Black Summer : Book Review

Australia’s 2019 – 2020 Black Summer bush fires burnt an estimated 18 million hectares. Thirty three people died, 5,900 buildings were destroyed, including 3,000 homes. At least one billion animals lost their lives and some endangered species have been driven to the brink of extinction.”

This is the premise of Black Summer, a collection of short stories written by ABC journalists about the things they witnessed on the ground in almost all the fire sites and communities across the nation. It covers “the stories of loss, courage and community” and was compiled as an acknowledgement of the devastation and destruction of that period as well as the strength and resilience of the people. A portion of proceeds from the sale of this book are donated to the Red Cross Disaster Relief and Recovery Fund.

Black Summer is an entry into the Gaia Reading Challenge promoted by Sharon at Galaxies and Gum Trees in that it covers both Nature and the Environment. The book does not pretend to offer any solutions, merely sharing what those in the affected areas experienced ; the good, the bad and the downright ugly.

” There are horrific stories of cars with aluminium features melted into a puddle. Many tell of the horrifying roar of the fires. Louise Brown lost her home, but not her Cobargo bookshop which survived the fire that ripped through the town’s main street. She announced the reopening of the shop with a sign in the window :” Post-apocalyptic fiction now moved to current affairs”. Pretty much sums up the situation and the Aussie spirit, I’d say.

In all of the stories Nature played a massive part in the devastation. Fighting the fires in Stanthorpe, QLD, on the border of NSW, was hampered by the 7 year long drought which saw the town’s dam virtually empty and the Council having to truck drinking water in for the locals. Changing winds also saw flare ups across many sites across the country and it was gentle yet continual rainfall which finally helped put the fires out some three months after the devastation started.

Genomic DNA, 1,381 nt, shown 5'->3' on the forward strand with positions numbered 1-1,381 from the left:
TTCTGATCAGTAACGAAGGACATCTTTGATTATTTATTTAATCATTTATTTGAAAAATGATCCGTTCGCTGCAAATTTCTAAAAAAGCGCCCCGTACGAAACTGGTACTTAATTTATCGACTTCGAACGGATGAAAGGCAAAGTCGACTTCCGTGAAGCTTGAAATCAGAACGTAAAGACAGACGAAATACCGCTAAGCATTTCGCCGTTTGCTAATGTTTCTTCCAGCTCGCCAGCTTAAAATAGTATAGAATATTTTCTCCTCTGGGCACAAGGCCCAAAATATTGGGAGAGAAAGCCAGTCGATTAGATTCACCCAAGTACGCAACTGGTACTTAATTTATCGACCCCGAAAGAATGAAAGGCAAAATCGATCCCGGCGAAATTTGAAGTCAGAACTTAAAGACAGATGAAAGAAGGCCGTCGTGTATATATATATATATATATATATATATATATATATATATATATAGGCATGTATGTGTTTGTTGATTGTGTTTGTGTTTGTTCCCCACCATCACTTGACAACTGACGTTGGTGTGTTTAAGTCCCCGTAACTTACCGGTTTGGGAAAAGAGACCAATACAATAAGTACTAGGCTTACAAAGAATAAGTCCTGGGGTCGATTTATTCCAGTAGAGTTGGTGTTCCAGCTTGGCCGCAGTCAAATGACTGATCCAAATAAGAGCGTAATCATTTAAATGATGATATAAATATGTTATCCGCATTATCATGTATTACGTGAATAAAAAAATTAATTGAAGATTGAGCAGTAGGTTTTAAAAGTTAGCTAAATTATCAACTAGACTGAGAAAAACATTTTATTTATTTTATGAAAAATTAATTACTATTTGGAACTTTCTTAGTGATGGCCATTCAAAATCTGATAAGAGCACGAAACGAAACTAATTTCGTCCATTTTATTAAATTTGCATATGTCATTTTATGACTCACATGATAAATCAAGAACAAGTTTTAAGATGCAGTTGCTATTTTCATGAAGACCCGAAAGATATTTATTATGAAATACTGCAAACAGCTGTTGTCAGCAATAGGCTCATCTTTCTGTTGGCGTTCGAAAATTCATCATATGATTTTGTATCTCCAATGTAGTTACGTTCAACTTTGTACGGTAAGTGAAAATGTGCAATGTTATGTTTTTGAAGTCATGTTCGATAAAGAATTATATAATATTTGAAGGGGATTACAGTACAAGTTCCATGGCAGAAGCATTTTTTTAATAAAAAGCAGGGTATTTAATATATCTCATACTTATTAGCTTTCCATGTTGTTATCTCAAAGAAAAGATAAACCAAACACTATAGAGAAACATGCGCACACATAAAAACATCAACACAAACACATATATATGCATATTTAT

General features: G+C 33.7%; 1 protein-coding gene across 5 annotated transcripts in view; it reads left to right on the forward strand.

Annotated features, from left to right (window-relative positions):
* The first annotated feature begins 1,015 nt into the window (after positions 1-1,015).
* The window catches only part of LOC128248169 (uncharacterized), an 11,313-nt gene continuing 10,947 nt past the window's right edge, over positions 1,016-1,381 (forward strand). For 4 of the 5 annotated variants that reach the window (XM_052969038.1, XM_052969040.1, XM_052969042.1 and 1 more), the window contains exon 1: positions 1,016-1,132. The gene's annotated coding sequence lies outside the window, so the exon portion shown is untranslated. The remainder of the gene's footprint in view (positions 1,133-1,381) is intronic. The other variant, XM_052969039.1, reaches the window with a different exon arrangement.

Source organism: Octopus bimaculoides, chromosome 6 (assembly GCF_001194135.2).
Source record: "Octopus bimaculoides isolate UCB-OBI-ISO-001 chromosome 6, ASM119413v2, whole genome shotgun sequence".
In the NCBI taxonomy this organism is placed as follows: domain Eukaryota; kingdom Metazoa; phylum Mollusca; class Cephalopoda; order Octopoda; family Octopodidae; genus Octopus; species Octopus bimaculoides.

Have we learnt any lessons from these out-of-control bush fires?

I could respond though my reply would be considered way too political for general consumption. Next time you are driving past stop by and I’ll share my thoughts over a bottle of chardy and a cheese platter.

10 thoughts on “Black Summer : Book Review

    1. They were tough days, even as a spectator. I think everyone in the country was touched somehow. I had one visually impaired girlfriend, a widow, fight for her house with damp sugar bags and another who couldn’t travel home for Christmas. I actually got caught up in the Tenterfield fires early on : travelled to a music festival and the township was cut off without power. Scary as….


  1. Sharon

    This one is on my list too – I suspect even the most entrenched urbanite no longer needs to see stories about that summer to understand the impact of fires – growing up in rural Australia the most gut wrenching thing about fires is the clean up afterwards when farmers have to go around ending the misery of stock and wildlife caught in the fires – nothing more heart wrenching and yet most times people continue on but not always. I am haunted by one story of a farmer who dedicatedly did the clean up but shortly after ended up turning the gun on himself. That story is from many years ago not that summer of hell but I can imagine that there were many people for whom the wounds of that event will be long lived. Property is one thing but having to go in and deal with the real horror of the destruction and the suffering is true horror that never ever goes away. Thanks for participating in the challenge May.

    Liked by 1 person

    1. 🙂 This is one I just borrowed digitally from the Library. Very sad but also uplifting in that the human spirit can rise to such heights in times of such tragedy.

      Watched an Errol Flynn movie last night. He played a drunk ( so no acting on his part 🤪) but the story line was based on one of the first popular environmental books written in recent times. The local library is hunting it down for me.

      Liked by 1 person

  2. Pingback: Bin Chickens and nature reading – Gum trees and Galaxies

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